Joseph Hume, Allen Knuul, u.-. i, Fred Rogers ,
Lester Skinner, Joseph sudow. Iobert Ward.
Elizabeth Aigler, Jane h.TtBouih Chapman, Doris
Gimny. Billy Griitlh , Catwrlnc z ln ry, May See-
fried, Virginia McComb.
THURSDAY, APRI f ' 1. 33
When Charles Hemans and Frank Cook were
elected to the Board of Regents in the election
yesterday it Was the first time since the Civil War
that any Democrats were elected to that body.
Two Democrats served on the board by appoint-
ment. They were the present governor, William A.
Comstock, appointed by Governor Ferris, and Re-
gent Shields, appointed by Governor Comstock.
Felch Park on Twelfth Street was Ann Arbor's
original cemetery. Bodies were removed to Forest
Northfield township, north of the city, was first
settled by Irish. The Irish proved poor farmers
and were succeeded by a crop of Germans who
still hold the land today.
The present University campus served as a
cow pasture in the early days. In fact, for= a
time it served the dual purpose of campus and
In the old days, there were two train stops be-
tween Ann Arbor and Dexter. They were Delhi
Hills and Fosters' Station. Today, few trains stop
at Dexter. and some do not stop in Ann Arbor.
The D.U.R. (Detroit United Railway), electric
interurban line, before its demise, passed through
Ann Arbor on its way from Detroit to Jackson
and Chicago. A car barr. and repair station
was maintained at Ypsilanti.
Students: Pro esi The
PrOpoSed Bidg L .
A PETITION protesting the pro-
posed cut in the University mill
tax appropriation has been signed by more than
3,000 students, endorsed by The Daily, The Na-
tional Student League, Michigamua, and Sphinx,
and has been presented to Gov. William A. Coin-
This petition will have its effect, without
doubt. Whether it can, per se, accomplish the
task of dissuading the State's economy-eyed leg-
islature from enacting the proposed cut is an-
But one more method of attack is open to
the University: 'Students from this state can
protest personally, by telegram, and by mail,
the proposed slash.
When you, a student, go home for Spring Va-
cation, you can help your University by lodging
a strong protest with your Representative. It is
an old method of making a kick, but a good
Many of your parents are influential in politi-
cal circles. Have them wire or write your Repre-
sentative or see him in person. Tell your parents
what the cut would mean-obliterated depart-
ments, higher tuition, a dismembered faculty.
Remind them that your department of major
interest may be entirely removed from the cur-
Students from this state who are of voting
age and their parents form no little part of the
constituency that gives the Representatives
named below their jobs. You and your p5arents
can, and should, tell those who would wield the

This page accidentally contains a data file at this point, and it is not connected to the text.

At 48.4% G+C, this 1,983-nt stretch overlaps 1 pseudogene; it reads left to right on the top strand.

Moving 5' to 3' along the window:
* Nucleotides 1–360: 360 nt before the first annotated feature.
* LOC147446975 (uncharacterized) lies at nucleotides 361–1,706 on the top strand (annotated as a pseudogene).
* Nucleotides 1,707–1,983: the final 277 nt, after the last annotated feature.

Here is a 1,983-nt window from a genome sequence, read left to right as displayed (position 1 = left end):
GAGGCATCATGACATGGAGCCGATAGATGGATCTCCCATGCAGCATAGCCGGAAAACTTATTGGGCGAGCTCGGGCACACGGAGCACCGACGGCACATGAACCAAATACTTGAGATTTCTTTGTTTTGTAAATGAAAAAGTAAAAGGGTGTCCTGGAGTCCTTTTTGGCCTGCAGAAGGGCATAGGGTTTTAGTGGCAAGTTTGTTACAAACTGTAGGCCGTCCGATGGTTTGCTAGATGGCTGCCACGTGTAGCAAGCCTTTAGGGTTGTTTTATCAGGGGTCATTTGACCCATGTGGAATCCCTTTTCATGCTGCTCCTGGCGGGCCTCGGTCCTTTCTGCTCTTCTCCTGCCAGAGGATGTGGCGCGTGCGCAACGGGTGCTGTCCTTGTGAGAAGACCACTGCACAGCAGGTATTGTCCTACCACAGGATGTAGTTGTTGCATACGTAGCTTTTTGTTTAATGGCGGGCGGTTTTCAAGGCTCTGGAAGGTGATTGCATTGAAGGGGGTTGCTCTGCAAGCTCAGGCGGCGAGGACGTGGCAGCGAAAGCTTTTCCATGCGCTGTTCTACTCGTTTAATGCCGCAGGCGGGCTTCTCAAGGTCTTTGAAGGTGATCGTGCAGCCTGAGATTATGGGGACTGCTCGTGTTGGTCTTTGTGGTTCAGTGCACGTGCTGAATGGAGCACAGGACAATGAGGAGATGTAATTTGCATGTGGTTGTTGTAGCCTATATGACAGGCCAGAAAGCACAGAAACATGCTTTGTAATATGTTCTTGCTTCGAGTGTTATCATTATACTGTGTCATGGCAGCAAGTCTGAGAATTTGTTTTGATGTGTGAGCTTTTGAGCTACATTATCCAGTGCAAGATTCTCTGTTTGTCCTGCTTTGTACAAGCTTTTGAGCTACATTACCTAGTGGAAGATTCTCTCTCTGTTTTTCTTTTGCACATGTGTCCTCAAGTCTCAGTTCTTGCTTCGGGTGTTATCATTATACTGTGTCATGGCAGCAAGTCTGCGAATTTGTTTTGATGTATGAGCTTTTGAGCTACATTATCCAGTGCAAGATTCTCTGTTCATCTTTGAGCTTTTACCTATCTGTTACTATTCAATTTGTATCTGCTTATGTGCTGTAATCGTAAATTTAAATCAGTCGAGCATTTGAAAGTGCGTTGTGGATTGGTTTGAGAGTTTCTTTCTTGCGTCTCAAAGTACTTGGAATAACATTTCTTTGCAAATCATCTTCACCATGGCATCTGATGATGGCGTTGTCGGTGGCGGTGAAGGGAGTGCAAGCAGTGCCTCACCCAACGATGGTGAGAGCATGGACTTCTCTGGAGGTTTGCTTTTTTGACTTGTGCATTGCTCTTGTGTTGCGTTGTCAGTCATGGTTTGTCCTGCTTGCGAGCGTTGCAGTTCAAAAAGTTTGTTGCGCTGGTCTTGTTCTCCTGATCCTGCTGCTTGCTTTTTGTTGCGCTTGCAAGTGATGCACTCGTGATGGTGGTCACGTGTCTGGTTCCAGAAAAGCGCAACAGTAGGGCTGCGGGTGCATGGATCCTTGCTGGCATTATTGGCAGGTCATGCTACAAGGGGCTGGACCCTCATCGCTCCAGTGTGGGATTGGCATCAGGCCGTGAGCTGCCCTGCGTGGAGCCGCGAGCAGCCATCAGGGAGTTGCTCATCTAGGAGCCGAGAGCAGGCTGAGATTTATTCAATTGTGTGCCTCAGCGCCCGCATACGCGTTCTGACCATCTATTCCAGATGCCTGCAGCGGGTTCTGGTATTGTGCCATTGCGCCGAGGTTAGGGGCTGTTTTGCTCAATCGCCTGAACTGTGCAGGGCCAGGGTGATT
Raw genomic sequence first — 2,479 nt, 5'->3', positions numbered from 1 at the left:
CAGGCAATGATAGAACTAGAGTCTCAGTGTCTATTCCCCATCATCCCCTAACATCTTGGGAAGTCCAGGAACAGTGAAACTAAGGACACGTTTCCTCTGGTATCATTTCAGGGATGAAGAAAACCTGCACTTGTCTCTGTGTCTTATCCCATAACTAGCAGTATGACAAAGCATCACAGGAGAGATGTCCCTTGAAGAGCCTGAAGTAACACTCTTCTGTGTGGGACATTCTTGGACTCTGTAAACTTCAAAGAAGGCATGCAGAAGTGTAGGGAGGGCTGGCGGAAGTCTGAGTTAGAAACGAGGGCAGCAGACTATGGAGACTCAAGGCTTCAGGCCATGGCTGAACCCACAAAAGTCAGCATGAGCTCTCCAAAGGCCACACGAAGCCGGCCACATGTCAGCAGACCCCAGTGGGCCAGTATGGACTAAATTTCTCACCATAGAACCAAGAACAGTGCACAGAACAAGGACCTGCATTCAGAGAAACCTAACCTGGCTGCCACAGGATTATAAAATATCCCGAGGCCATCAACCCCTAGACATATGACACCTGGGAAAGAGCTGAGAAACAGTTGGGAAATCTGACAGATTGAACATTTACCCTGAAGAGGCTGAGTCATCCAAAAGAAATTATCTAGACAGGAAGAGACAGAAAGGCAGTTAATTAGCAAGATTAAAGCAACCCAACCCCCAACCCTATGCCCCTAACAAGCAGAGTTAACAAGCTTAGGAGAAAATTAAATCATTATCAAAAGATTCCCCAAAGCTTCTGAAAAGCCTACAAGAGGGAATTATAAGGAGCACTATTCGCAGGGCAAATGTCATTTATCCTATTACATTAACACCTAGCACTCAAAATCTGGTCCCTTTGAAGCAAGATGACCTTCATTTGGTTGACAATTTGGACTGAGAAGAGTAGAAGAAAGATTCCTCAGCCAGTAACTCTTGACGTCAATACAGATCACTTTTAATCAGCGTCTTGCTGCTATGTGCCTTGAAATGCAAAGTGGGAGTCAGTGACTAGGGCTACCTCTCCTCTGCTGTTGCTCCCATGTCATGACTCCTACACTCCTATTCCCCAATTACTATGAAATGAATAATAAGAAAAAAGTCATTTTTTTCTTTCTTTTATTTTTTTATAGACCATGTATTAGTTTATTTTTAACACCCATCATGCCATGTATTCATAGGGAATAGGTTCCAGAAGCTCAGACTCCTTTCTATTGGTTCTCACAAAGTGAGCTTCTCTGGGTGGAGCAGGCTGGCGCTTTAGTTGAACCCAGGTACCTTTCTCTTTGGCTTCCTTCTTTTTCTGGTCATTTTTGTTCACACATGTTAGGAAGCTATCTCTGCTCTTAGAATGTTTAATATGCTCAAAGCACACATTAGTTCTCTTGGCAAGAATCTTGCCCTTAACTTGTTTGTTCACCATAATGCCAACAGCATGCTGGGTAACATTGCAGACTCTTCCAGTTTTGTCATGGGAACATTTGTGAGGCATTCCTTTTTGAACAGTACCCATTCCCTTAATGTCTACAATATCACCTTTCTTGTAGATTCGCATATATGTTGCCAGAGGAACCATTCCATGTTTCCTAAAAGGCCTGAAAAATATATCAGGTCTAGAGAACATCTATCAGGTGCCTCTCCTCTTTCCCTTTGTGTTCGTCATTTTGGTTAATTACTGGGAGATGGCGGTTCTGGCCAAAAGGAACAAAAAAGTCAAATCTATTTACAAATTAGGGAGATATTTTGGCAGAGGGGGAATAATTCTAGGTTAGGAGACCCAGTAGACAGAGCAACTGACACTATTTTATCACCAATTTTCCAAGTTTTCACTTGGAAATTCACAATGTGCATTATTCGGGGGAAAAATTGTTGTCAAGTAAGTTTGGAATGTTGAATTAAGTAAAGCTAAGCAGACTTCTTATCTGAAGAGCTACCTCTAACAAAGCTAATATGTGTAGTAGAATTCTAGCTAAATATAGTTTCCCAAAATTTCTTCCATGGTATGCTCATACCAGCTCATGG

axe over your University what a ruinous pro-
gram they are contemplating.
When you go home don't leave it to someoner
(Michigan's Representatives are here listed
for your benefit).
MICHIGAN HOUSE OF REPRESENTATIVES
County Member's Names
Alcona Duncan A. Cameron (Dem.)
Alger Henry E. Perry (Rep.)
Allegan Arthur U. Odell (Rep.)
Alpena Duncan A Cameron (Dem .)
Antrim Frank C. Priest (Rep.)
Arenac Fred C. Holbeck (Rep.)
Barage. William C. Birk (Rep.)
Barry Charles P. Parker (Dep.)
Bay Joseph V. Coumans (Dema.)
Harold C. Bellows (Dem.)
Benzie H. Earl McNitt (Rep.)
Berrien F. Dean Morley (Dem..)
Harvey H. Jarvis (Dem.)
Branch *Edwin G. Babcock (Den.)
Calhoun Vern Vorhees (Dem.)
**James G. Frey (Rep.)
Cass Charles M. Myers (Dem,.)
Charlevoix Douglas D. Tibbets (Rep.)
Cheboygan Erne'st E. Faircelosh e.
Chippewa Henry A. Osborn RI'p3.)
()Delta Wi;llam Green Rep.)
DickinsonEmm 1a3 oleo-
E~to Jhnl.Si':t''_ hn.
C1enes(e ?\; i .)
Oraud Traverse WI~iA ~iiRen
l~uhton ,flC .J.wS
Huron 1'he .Ma nl ~ Rc.)
Four stars rneans extraordinary; three stars very
good; two stars good: one star just another picture;
no Stas keep away from it.
AT THE MAJESTIC
"THEY HAD TO GET MARRIED"
I BJLSQUE OF PLAYS
ABOUT MARRIAGE TROUBLES
Sam ................. Slim Summerville
Hiary 'Hume ............ Roland Young
Vague Zasu Pitts and aimless Slim Summer-
Ville sort of wander unconsciously through this
picture getting themselves into all sorts of ridic-
ulous situations. With the aid of a new device
called "talking through your hat" which is sus-
piciously like an aside, they have marital troubles.
As housemaid and butler in a large mansion
they inherit the fortune of the owner because he
knows that none of his relatives, including Roland
Young, have any of the better qualities. Having
been nominally in love for 10 years they "have
to get married" and the fun commences as they
try to accustom themselves to married life and
the social position that they are expected to main-
Roland Young is, as usual, perfect in his part
as the lover of the wife of a big game hunter.
Why he never is given a starring vehicle of
his own is a mystery.
This show is a burlesque of all of the marital
discord pictures that you have ever seen.
Letters published in this column should not be
construed as expressing the editorial opinion of The
Daily. Anonymous communications will be disregard-